The pallets continue down the slider bed to a 20-foot roller conveyor. There is an 18-inch gap between the slider bed and the roller conveyor. The gap is small enough to allow the repaired pallets to pass from the slider bed to the roller conveyor but wide enough so that scrap wood falls below to a second slider bed conveyor to be carried into a dumpster.
Three Bronco Pallet Systems stackers are adjacent to the final stretch of roller conveyor. A worker grades the pallets coming to the end of the line and slides them to the appropriate stacker.
One customer needs to know the precise weight of each pallet for shipping purposes. Pallets designated for this customer are weighed on a
Pallets deemed by the repair workers as not suitable for rebuilding also continue down the line to the grader, who slides them onto a second roller conveyor to be carried to the pallet dismantling area.
The worker grading the finished pallets also performs stringer repairs. The grading area is equipped with an Eagle JCU plater for plating damaged stringers. The Eagle JCU plater is floor mounted with a boom that easily swings over the stringer so the worker does not have to lift and carry the pallet. Plating damaged stringers is efficient and effective, Clarence noted, compared to the costs associated with removing and replacing stringers.
Pallets that cannot be repaired provide the raw material for recycled repair stock. The pallet dismantling and lumber recovery operations are equipped with several machines supplied by Smart Products. A Smart Products bandsaw dismantler is used to disassemble the damaged pallets. Good lumber is put through a high-speed Smart Products trim saw to cut deck boards to length. A Smart Products chop saw is used to cut stringers and specialty products, such as half-runners. Half-runners are assembled into stringers using an Eagle stringer splicing system and Eagle plates.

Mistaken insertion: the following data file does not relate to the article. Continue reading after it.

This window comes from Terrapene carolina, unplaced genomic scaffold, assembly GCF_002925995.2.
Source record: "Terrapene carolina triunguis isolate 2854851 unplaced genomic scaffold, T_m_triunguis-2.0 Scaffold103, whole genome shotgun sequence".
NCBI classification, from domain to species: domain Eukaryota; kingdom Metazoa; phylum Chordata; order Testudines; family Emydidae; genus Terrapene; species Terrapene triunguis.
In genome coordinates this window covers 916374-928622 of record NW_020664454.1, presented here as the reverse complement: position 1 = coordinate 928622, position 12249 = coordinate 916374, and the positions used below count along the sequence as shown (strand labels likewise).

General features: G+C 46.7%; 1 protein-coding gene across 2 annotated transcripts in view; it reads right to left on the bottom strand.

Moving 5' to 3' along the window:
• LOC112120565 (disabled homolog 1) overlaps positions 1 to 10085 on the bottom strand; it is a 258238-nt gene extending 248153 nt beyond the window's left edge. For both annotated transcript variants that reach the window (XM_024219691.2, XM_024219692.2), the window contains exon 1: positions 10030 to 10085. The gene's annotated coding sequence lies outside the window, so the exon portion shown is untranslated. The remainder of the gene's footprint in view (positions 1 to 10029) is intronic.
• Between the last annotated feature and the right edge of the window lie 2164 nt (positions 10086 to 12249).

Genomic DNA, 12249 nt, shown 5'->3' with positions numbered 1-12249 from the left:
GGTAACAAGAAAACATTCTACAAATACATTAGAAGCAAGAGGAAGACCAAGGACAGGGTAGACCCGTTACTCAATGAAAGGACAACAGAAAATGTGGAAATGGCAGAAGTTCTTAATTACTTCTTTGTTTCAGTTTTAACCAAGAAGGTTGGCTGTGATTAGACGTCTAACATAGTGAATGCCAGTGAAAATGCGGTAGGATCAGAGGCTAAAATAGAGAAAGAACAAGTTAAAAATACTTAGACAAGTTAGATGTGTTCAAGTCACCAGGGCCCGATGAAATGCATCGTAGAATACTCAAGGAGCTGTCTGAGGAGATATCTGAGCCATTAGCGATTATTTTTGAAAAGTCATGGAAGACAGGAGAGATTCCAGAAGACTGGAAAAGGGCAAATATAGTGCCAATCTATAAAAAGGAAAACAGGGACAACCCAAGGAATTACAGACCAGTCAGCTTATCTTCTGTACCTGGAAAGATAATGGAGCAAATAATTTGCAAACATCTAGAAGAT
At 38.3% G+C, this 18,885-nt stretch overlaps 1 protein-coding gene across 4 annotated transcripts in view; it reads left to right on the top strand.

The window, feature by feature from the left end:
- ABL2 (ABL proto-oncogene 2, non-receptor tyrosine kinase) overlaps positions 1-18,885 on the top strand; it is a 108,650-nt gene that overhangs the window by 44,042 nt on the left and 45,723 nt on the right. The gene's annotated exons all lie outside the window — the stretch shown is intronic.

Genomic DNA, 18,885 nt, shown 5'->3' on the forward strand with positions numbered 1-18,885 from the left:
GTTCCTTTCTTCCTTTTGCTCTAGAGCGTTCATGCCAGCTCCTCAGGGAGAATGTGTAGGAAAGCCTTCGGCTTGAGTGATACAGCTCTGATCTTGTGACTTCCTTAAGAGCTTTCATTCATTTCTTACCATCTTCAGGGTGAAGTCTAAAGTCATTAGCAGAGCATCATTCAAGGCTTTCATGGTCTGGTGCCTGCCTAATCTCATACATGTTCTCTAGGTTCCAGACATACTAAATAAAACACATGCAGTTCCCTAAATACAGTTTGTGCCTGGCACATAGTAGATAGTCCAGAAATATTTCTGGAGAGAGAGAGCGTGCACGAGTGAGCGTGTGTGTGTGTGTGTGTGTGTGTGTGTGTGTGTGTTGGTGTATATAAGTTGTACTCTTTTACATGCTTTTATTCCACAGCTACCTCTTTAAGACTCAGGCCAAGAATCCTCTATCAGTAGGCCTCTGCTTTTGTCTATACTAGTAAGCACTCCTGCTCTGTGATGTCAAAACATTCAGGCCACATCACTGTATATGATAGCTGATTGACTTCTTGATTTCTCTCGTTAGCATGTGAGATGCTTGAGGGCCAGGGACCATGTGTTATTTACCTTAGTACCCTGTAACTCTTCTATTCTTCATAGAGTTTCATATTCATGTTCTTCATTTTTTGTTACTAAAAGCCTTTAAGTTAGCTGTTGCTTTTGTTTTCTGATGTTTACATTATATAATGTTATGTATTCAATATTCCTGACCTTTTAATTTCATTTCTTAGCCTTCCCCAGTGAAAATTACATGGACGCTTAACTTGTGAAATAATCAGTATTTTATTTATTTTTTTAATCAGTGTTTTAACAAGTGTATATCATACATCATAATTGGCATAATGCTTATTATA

Plates and plating systems have enabled pallet recyclers to improve pallet quality and profitability, Clarence noted. Before the advent of plating systems, stringer repair was an inefficient, costly process. Many stringers could not be repaired, so a lot of wood previously was wasted. In addition, stringers that could be repaired often were unsightly and inadequate in terms of strength.
The solution for stringer repair is a plating system like those supplied by Eagle Metal, which is based in
At Pallet Recyclers, Eagle Metal plates and equipment enable quick, easy repair of stringers and stringer splicing. That means used lumber that would have been discarded can be recycled. Plating allows for the recovery of more used lumber and the further re-use of recycled pallets. Plated and spliced stringers perform well and also may be more acceptable visually to customers.
A number of studies have demonstrated that steel connector plates like those produced by Eagle Metal are effective when used for splicing stringers and repairing stringers. For example, the Virginia Tech pallet and container research laboratory studied the performance of spliced stringers in 1999. According to the study, tests have shown that taking two half-notched stringers and putting them together end-to-end using a metal connector plate to effectively create a 48-inch long stringer will have 75% to 80% of their original stiffness and may be as strong or stronger than the original stringer.
In fact, plating has been so successful and widely used in pallet recycling that it is becoming more prevalent in manufacturing new pallets, according to Tom Whatley, founder of Eagle Metal. End plating stringers is one successful innovation with significant implications for pallet users as well as profit opportunities for pallet manufacturers. Joint research by the Canadian Pallet Council and Virginia Tech revealed that end plating stringers can delay initial stringer repair by 70% to 85%. Tests also showed a 76% reduction in the estimated repair frequency of stringers and a 60% reduction in the estimated repair frequency of all components if proper fasteners are used to manufacture and repair the pallets.
Pallet Recyclers is on the cutting edge of progress in the pallet recycling arena. In bringing a professional approach to pallet recycling, Art, Andy, Jackie and Nicole have found another level of success.
"This is an industry I'm proud to be a part of," Clarence said. "And it's companies like Pallet Recyclers that will make it an even better industry tomorrow than it is today.”